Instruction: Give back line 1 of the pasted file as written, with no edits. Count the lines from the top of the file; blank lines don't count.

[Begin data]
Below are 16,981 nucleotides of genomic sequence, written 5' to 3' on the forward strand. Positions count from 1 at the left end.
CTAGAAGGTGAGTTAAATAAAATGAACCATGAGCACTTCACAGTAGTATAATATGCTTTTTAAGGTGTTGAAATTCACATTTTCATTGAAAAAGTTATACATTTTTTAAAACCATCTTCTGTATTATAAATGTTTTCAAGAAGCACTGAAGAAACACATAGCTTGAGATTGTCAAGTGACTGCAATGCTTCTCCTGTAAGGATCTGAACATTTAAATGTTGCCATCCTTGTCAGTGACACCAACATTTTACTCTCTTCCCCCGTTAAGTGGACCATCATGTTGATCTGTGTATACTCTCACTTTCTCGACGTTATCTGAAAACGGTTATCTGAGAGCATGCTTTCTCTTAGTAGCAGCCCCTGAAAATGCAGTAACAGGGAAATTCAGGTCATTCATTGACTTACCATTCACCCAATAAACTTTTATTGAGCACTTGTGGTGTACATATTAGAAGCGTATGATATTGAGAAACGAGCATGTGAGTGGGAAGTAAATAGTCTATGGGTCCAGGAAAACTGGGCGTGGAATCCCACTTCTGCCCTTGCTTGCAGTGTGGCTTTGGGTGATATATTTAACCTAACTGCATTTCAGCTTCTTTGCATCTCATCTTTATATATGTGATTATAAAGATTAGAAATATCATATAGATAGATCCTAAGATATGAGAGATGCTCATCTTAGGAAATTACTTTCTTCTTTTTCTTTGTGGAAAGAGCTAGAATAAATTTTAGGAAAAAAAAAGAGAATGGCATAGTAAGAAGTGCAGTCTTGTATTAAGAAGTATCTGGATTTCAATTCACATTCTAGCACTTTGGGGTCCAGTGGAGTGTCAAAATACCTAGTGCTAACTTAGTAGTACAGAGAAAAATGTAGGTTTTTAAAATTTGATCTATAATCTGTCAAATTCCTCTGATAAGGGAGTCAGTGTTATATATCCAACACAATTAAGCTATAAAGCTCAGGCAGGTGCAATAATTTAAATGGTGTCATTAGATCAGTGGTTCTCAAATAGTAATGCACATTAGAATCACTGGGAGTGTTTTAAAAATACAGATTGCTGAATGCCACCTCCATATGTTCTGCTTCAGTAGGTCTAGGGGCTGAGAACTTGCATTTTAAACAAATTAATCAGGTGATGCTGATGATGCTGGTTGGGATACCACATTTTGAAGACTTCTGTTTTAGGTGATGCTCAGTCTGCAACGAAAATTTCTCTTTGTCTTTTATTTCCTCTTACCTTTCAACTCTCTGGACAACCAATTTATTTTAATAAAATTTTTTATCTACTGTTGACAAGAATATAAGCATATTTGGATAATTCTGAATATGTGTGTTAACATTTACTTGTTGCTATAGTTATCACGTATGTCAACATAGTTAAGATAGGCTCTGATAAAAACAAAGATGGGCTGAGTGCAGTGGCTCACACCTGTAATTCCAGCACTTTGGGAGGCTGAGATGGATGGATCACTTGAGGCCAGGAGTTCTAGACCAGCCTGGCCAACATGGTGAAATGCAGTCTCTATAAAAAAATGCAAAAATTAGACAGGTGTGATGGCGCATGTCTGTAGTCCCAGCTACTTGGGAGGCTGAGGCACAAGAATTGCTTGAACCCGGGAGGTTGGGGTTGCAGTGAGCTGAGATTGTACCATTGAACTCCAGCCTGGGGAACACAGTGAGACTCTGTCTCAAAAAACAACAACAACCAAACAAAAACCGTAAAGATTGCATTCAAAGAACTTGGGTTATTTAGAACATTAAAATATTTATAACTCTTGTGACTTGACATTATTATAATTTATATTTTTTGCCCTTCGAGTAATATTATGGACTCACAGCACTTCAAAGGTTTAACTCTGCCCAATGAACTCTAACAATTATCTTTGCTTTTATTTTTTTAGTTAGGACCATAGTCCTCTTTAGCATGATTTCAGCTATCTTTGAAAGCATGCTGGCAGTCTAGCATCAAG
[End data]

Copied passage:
Below are 16,981 nucleotides of genomic sequence, written 5' to 3' on the forward strand. Positions count from 1 at the left end.